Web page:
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Publication type: Article in scientific journal
Type of review: Peer review (publication)
Title: Screening of lactic acid bacteria and yeast strains to select adapted anti-fungal co-cultures for cocoa bean fermentation
Authors: Romanens, Edwina
Freimüller Leischtfeld, Susette
Volland, Andrea
Stevens, Marc
Krähenmann, Ursina
Isele, Désirée
Fischer, Birgit
Meile, Leo
Miescher Schwenninger, Susanne
DOI: 10.1016/j.ijfoodmicro.2018.10.001
Published in: International Journal of Food Microbiology
Volume(Issue): 290
Page(s): 262
Pages to: 272
Issue Date: 2019
Publisher / Ed. Institution: Elsevier
ISSN: 0168-1605
Language: English
Subjects: Lactic acid bacteria; Yeast; Cocoa bean fermentation; Anti-fungal culture; Functional culture; Screening; Food Microbiology; Mycotoxin; Filamentous fungi; Stress tolerance; Agar plate assay; Metabolism
Subject (DDC): 664: Food technology
Abstract: Contamination with filamentous fungi during cocoa bean fermentation and drying reduces the quality of cocoa beans and poses a health risk for consumers due to the potential accumulation of mycotoxins. The aim of this study was to develop anti-fungal lactic acid bacteria (LAB)-yeast co-cultures by selecting anti-fungal strains best adapted to the cocoa bean fermentation process from 362 LAB and 384 yeast strains isolated from cocoa bean post-harvest processes. The applied multiphasic screening approach included anti-fungal activity tests in vitro and in vivo and assessment of the carbon metabolism and stress tolerance of the anti-fungal strains in cocoa pulp simulation medium. The anti-fungal strains, Lactobacillus fermentum M017, Lactobacillus fermentum 223, Hanseniaspora opuntiae H17, and Saccharomyces cerevisiae H290, were selected based on their high inhibition capacity and their well-adapted metabolism. Up to seven filamentous fungal strains of the genera Aspergillus, Penicillium, and Gibberella were inhibited by 63 and 75% of the maximal inhibition zone by M017 and 223, respectively, and by 25 and 31% by the strains H17 and H290, respectively. Both Lb. fermentum strains converted the medium's glucose, fructose, and citric acid into 20.4–23.0 g/l of mannitol, 3.9–6.2 g/l acetic acid, and 8.6–10.3 g/l lactic acid, whereas the two yeast strains metabolized glucose and fructose to produce 7.4–18.4 g/l of ethanol. The Lb. fermentum strains were further characterized as ethanol, acetic acid, and temperature tolerant and both yeast strains as ethanol and lactic acid tolerant. Finally, the anti-fungal in vivo assays revealed that the two Lb. fermentum strains completely inhibited growth of the citrinin-producing strain, P. citrinum S005, and the potentially fumonisin-producing strain, G. moniliformis S003, on the surface of cocoa beans. All four selected anti-fungal strains, i.e. Lb. fermentum M017, Lb. fermentum 223, H. opuntiae H17, and Sacc. cerevisiae H290, inhibited at 51–95% growth of aflatoxin-producer A. flavus S075 as single cultures while preventing its growth by 100% when combined into four co-cultures, each composed of a Lb. fermentum strain and one of the two yeast strains. As a conclusion, these four LAB-yeast co-cultures are recommended for future applications to limit the growth of filamentous fungi and the concomitant mycotoxin production during the fermentation of cocoa beans.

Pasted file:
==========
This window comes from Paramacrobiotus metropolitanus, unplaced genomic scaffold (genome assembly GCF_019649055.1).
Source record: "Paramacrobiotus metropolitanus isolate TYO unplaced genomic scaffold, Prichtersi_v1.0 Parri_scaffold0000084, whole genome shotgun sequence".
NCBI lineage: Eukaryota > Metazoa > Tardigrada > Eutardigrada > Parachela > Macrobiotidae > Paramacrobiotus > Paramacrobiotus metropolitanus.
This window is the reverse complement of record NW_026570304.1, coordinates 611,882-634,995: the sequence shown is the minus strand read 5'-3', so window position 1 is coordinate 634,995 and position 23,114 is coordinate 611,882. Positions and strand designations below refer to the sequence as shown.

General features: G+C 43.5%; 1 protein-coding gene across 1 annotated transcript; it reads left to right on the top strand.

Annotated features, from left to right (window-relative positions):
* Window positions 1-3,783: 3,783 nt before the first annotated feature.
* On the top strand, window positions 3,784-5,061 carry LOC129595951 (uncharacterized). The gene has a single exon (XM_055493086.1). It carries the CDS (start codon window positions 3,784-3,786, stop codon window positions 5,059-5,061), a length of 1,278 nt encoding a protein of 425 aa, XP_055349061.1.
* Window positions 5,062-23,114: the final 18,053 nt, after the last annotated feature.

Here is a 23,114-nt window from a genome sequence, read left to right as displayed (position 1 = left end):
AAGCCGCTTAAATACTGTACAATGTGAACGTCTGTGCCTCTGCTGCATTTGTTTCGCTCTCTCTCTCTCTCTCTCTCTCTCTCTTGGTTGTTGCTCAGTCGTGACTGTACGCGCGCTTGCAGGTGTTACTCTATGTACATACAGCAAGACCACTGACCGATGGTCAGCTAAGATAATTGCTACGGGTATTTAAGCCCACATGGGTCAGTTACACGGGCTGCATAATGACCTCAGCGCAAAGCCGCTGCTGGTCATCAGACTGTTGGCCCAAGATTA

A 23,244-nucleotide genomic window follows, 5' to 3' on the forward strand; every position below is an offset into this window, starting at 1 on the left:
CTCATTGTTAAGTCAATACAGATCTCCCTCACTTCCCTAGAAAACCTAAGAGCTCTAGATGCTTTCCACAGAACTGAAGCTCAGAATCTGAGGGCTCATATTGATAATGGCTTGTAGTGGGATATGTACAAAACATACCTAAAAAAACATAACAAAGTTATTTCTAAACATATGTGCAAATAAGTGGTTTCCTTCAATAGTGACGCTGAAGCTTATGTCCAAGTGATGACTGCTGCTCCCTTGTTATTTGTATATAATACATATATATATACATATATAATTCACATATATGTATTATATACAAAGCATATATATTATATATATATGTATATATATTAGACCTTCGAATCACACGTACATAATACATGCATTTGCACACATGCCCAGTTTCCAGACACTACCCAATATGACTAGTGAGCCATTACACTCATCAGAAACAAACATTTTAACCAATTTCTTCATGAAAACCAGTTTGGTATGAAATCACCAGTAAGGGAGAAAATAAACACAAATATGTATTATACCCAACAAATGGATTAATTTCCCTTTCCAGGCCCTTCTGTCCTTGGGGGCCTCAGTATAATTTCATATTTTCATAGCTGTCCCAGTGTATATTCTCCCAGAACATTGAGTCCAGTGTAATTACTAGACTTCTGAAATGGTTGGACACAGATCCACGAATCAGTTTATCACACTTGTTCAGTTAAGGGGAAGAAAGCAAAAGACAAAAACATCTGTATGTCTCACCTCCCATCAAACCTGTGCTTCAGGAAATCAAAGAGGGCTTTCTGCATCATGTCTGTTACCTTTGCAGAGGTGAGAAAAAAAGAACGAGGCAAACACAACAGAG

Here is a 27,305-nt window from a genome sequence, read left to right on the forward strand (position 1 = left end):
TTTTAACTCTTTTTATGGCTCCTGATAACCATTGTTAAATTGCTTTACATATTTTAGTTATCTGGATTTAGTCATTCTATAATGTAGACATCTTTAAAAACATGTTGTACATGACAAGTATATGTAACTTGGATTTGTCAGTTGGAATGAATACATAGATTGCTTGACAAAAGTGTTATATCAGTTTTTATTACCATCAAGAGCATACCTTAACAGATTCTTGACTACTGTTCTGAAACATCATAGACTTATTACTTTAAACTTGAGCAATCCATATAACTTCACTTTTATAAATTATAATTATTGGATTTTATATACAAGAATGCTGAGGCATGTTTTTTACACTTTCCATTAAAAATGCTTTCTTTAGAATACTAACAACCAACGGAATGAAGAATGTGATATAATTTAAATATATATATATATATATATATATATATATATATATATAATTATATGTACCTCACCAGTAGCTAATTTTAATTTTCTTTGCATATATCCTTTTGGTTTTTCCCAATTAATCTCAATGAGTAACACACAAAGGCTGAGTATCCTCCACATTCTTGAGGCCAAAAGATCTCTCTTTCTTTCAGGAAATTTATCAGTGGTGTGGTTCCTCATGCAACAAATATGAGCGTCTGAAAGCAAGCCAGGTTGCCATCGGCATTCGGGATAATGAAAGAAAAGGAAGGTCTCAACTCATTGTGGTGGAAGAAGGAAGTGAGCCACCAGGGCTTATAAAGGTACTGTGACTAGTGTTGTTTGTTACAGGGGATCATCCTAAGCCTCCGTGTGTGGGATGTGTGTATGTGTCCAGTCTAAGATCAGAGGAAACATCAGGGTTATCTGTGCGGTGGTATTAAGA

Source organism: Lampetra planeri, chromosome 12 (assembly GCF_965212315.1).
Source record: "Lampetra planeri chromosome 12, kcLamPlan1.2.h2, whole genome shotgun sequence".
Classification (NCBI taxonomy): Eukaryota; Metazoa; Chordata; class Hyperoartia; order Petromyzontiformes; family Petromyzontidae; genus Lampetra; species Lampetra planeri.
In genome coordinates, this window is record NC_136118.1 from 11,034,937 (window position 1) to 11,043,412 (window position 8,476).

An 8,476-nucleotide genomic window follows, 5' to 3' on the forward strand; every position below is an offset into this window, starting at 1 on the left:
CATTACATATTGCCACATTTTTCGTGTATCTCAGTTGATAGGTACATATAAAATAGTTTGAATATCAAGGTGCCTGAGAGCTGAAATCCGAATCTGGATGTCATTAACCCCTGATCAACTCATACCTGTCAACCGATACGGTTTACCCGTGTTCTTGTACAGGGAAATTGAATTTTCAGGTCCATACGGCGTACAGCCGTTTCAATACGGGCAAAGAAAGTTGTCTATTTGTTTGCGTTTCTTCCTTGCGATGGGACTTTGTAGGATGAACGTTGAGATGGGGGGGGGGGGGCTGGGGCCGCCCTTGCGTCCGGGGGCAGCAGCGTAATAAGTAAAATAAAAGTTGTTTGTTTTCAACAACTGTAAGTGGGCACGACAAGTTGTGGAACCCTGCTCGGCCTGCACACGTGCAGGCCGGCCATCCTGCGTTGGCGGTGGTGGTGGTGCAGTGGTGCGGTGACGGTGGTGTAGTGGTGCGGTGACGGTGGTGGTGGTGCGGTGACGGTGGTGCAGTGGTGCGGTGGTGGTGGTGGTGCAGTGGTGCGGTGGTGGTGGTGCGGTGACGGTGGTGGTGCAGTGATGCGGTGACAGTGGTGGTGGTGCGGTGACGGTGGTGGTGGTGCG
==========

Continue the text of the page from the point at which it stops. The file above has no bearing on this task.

Fulltext version: Accepted version
License (according to publishing contract): Licence according to publishing contract
Departement: Life Sciences and Facility Management
Organisational Unit: Institute of Food and Beverage Innovation (ILGI)
Appears in collections:Publikationen Life Sciences und Facility Management

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